“And he that strives to touch the stars oft stumbles at a straw.” – Edmund Spenser
Touch-screen interfaces are cool and sexy and very much de son temps. At first, they were novel and hard to build. Then, chipmakers made it easy by producing lots of different touch solutions. Now, they’re getting hard again.
The problem is space. And 5G antennas. And metal. And aesthetics. Cellphones are really skinny, covered in metal, full of holes, and filled with RF broadcasters. Trouble is, millimeter wave antennas don’t like to be behind metal, so you put them under glass, which isn’t as bendy as aluminum. And external switches and headphone jacks are so last century, so you plug all the metal holes, too.
Over in the white goods aisle, refrigerators, ranges, and cooktops are really big and covered in stainless steel, glass, enameled metal, or ceramic depending on local design tastes. They all have touch interfaces, too, but with different ones for each different material. It’s a nuisance, but who ever said being beautiful was easy?
Turns out, you can solve all these First World Problems by rethinking your touch-interface technology. Instead of using capacitive or piezoelectric sensing, go ultrasound. Ultrasound doesn’t care what material you’re using, how thick it is, how conductive it is, how it flexes, how it’s shaped, or how little space you might have. In fact, ultrasound just don’t care much at all.
That material agnosticism is very handy when you’re making a variety of different interfaces for different products. It works through any reasonable material of any thickness, and it doesn’t require lengthy calibration during the production process.
UltraSense is a 20-person startup working on a single-chip commercial ultrasound sensor. Its first-generation TouchPoint chips are already sampling, and the first end-user products to incorporate the sensors are due next summer. Second-generation chips with added functionality will follow shortly thereafter.
From a designer’s perspective, the sensors couldn’t be easier to use. The tiny, 1.4×2.4 mm package has connections for power and a serial interface. That’s it. You point the top of the chip at the front of your device and wait for data to come back.
The sensor works by detecting changes in “acoustic impedance.” TouchPoint transmits an ultrasound beam though whatever material(s) it’s mounted to and waits for a reflection. Or, more accurately, for a change in the standard reflection. Usually, that’s an approaching finger. TouchPoint can distinguish between light and heavy finger presses, and it works through leather gloves, rain, dirt, grease, and other contaminants that confuse most other touch technologies. The one thing that does confound it is woolen mittens. At least, for now.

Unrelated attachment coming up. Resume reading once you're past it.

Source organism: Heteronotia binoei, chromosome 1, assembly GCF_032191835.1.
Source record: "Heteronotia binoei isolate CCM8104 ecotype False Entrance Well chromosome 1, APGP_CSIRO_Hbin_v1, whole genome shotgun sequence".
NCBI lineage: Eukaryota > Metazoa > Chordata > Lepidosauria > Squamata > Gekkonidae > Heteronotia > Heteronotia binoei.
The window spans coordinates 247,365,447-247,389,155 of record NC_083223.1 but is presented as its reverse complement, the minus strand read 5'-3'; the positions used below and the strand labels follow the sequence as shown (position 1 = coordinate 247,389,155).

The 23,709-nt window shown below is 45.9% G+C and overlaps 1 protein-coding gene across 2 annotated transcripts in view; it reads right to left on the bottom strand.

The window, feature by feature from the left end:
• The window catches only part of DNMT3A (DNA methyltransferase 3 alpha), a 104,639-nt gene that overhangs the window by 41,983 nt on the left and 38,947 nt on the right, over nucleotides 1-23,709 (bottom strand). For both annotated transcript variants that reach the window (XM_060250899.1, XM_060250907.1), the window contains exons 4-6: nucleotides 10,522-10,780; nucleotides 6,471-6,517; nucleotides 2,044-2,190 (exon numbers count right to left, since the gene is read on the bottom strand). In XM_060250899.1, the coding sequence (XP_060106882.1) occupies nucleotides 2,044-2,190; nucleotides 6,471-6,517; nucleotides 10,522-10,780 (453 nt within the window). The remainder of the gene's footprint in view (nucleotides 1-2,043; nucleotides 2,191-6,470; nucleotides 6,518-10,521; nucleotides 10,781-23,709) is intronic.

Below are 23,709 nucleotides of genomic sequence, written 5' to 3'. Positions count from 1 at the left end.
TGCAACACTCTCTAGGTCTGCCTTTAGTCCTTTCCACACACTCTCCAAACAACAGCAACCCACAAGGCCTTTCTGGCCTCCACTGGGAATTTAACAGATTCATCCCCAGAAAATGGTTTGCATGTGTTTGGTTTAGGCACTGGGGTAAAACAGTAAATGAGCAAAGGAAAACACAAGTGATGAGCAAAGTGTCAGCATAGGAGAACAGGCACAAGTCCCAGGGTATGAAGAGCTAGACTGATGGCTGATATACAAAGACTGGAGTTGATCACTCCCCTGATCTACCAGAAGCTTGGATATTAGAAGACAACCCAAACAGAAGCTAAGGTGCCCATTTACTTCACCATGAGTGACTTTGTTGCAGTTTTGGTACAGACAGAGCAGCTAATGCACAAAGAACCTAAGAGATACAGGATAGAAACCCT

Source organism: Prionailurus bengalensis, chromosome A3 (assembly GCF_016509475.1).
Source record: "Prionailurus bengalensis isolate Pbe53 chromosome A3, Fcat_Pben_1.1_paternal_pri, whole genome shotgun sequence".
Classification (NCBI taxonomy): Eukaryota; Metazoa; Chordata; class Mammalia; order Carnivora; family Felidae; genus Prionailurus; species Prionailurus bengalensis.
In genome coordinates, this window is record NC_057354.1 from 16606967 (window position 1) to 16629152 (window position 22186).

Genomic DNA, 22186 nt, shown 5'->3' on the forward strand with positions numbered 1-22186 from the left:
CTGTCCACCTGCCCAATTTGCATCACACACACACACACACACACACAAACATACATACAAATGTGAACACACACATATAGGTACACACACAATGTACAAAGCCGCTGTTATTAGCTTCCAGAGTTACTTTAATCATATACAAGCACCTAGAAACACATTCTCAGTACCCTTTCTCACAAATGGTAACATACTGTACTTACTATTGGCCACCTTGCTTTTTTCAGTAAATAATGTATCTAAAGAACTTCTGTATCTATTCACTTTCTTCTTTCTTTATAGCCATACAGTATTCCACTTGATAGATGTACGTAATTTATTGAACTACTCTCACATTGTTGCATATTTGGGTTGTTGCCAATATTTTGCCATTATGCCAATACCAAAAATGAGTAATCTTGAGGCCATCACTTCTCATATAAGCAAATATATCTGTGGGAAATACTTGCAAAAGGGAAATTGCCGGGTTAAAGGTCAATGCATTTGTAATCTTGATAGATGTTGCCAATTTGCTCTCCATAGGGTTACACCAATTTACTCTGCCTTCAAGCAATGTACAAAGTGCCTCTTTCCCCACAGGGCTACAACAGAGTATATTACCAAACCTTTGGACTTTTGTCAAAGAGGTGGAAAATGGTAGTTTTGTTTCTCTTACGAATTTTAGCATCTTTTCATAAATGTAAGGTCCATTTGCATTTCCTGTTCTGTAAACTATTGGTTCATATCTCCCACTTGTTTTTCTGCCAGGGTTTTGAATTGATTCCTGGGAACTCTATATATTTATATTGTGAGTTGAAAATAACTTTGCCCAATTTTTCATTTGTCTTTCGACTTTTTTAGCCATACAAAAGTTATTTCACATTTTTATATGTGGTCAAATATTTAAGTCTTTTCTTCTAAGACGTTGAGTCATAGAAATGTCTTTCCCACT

TouchPoint is tuned to ignore solid materials (metal, glass, wood, etc.) and detect the big impedance mismatch of air. That means it can be used behind a stack of materials (glass over metal, for example) so long as there are no air gaps in the stack. It’s also how TouchPoint distinguishes between firm and gentle finger presses: it senses the amount of air in the user’s fingerprint. A lot of air (relatively speaking) means a light press; less air means a squished finger and a firmer press. Loosely woven textiles – e.g., knitted mittens – contain a lot of air and confuse the sensor. So maybe it’s not the right technology for snowmobiles, but, apart from that, it’s nearly universal.
The sensor chip itself contains UltraSense’s proprietary MEMS transducer, an unnamed MCU, nonvolatile memory, voltage regulators, and various analog circuitry. The company supplies firmware for different materials and GUI activities. For example, it can distinguish between single, double, and multiple taps, tap-and-hold, and slider actions.
What TouchPoint can’t do is replace a large trackpad. Its ultrasound transducer has a very narrow field of view, which is great for closely spaced virtual buttons but not for tracking large-scale motions like tracing words or sketching patterns. It takes multiple TouchPoint chips in a row to create a virtual slider. Making a virtual trackpad would require a grid of TouchPoint chips, which probably wouldn’t be cost effective. On the other hand, if you’re building a UI into a wooden table or behind chromed metal, you don’t have a lot of other choices. It makes sense.